In Strickland v. Washington, 466 U.S. 668 (1984), the Supreme Court articulated a two-prong test that a petitioner must satisfy to successfully assert an ineffective assistance of counsel claim: a petitioner must show (1) "that counsel's representation fell below an objective standard of reasonableness" and (2) "that there is a reasonable probability that, but for counsel's unprofessional errors, the result of the proceedings would have been different." Id. at 694. The reviewing court "must judge the reasonableness of counsel's challenged conduct on the facts of the particular case, viewed as of the time of counsel's conduct." Id. at 690. Further, there is "a strong presumption that counsel's conduct falls within the wide range of reasonable professional assistance...." Id. at 689.

A criminal defendant's right to effective assistance of counsel continues through a direct appeal. See Evitts v. Lucey, 469 U.S. 387 (1985). As noted Mayo v. Henderson, 13 F.3d 528 (2d Cir. 1994), ineffective assistance of appellate counsel may be shown if a peti tioner can "establish ... that counsel omitted significant and obvious issues while pursing issues that were clearly and significantly weaker.... Generally, only when ignored issues are clearly stronger than those presented, will the presumption of effective assistance of counsel be overcome." Id. at 533 (citations omitted). However, a criminal petitioner has not necessarily received ineffective assistance when his counsel fails to present every non-frivolous issue on appeal. An attorney may decline to appeal a non-frivolous issue if appealing a weak issue would have the effect of diluting stronger arguments on appeal. Jones v. Barnes, 463 U.S. 745, 752 (1983).

As noted above, Fox contends he received ineffective assistance of appellate counsel because his appellate counsel failed to raise a claim of prosecutorial bolstering on direct appeal. On April 10, 1990, less than one month after affirming Fox's conviction on direct appeal, this Court addressed prosecutorial bolstering in United States v. Taylor, 900 F.2d 779 (4th Cir. 1990). Taylor is especially relevant to this appeal because it also involved controlled drug purchases made by Tony Phillips and orchestrated by Officer Black.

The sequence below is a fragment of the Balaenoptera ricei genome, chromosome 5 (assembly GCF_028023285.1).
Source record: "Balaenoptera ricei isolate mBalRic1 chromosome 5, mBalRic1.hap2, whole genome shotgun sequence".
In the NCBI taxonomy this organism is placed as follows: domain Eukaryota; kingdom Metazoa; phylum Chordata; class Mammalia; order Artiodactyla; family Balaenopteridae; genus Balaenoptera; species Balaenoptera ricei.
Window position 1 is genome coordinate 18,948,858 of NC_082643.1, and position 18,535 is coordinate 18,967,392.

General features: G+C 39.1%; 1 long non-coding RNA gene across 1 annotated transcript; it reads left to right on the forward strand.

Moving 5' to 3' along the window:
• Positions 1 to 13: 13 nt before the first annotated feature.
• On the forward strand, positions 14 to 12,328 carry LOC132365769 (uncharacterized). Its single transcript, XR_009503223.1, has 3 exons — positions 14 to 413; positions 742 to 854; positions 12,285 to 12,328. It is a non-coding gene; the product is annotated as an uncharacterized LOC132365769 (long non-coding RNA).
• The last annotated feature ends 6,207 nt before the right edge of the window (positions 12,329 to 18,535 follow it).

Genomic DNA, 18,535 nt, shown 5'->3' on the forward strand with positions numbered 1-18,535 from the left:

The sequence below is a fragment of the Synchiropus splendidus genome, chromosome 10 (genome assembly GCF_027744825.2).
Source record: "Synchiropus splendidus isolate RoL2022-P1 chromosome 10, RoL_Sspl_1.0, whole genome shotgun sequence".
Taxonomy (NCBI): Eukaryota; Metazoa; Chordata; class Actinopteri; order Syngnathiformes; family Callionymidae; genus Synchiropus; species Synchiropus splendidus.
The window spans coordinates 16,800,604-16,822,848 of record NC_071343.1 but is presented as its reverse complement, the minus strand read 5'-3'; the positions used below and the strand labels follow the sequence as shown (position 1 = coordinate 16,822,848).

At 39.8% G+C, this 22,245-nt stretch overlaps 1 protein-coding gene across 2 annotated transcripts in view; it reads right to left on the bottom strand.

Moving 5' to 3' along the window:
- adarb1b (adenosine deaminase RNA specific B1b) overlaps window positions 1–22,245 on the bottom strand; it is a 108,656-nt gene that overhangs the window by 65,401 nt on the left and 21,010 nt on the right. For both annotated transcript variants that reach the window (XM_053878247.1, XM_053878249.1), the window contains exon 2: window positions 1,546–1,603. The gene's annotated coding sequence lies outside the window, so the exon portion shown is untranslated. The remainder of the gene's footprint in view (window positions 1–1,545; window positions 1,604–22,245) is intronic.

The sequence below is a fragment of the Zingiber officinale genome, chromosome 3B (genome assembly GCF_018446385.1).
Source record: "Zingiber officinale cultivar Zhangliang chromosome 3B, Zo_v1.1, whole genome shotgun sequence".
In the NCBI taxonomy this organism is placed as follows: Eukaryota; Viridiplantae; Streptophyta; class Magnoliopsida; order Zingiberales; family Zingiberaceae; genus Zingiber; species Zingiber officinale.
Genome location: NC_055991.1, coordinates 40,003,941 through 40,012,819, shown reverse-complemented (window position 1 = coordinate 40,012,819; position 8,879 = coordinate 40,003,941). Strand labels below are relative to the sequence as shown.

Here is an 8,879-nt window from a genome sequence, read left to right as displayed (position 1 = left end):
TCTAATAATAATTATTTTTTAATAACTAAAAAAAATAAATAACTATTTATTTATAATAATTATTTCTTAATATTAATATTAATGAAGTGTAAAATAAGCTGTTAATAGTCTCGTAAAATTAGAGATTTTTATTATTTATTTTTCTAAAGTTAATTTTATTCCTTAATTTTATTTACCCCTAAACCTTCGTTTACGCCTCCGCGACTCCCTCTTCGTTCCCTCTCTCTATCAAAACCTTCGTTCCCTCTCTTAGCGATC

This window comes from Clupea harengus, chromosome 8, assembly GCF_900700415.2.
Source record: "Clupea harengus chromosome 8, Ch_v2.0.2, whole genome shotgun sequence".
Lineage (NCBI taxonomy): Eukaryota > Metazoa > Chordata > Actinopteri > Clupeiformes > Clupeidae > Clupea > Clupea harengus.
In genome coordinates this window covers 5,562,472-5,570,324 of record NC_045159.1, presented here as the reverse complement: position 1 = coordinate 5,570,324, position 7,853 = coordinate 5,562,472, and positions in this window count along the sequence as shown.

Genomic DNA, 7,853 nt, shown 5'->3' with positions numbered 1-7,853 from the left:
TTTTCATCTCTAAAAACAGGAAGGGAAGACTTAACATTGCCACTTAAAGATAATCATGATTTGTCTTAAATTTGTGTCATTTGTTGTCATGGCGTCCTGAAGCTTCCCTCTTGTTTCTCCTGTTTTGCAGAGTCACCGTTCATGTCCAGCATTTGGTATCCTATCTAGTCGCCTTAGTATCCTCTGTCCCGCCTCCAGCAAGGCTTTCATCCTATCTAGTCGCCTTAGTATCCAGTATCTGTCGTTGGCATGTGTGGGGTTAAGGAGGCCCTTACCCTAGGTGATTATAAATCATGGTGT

During the trial in Taylor, evidence was presented that Phillips, again acting as a paid informant, arranged to purchase a controlled substance from Taylor. That transaction was to be recorded through a transmitter placed on Phillips. While the controlled buy took almost thirty minutes, the government was only able to produce eight minutes of audiotape, most of which was inaudible. In addition to Phillips, Officer Black testified about the controlled buy. Following Black's cross-examination, Black testified on redirect that Phillips had given reliable information in other cases which resulted in several guilty pleas. Additionally, Black testified that Taylor had been targeted as a result of several anonymous complaints. Finally, in closing argument, the prosecuting attorney emphasized Black's testimony as to Phillips' reliability.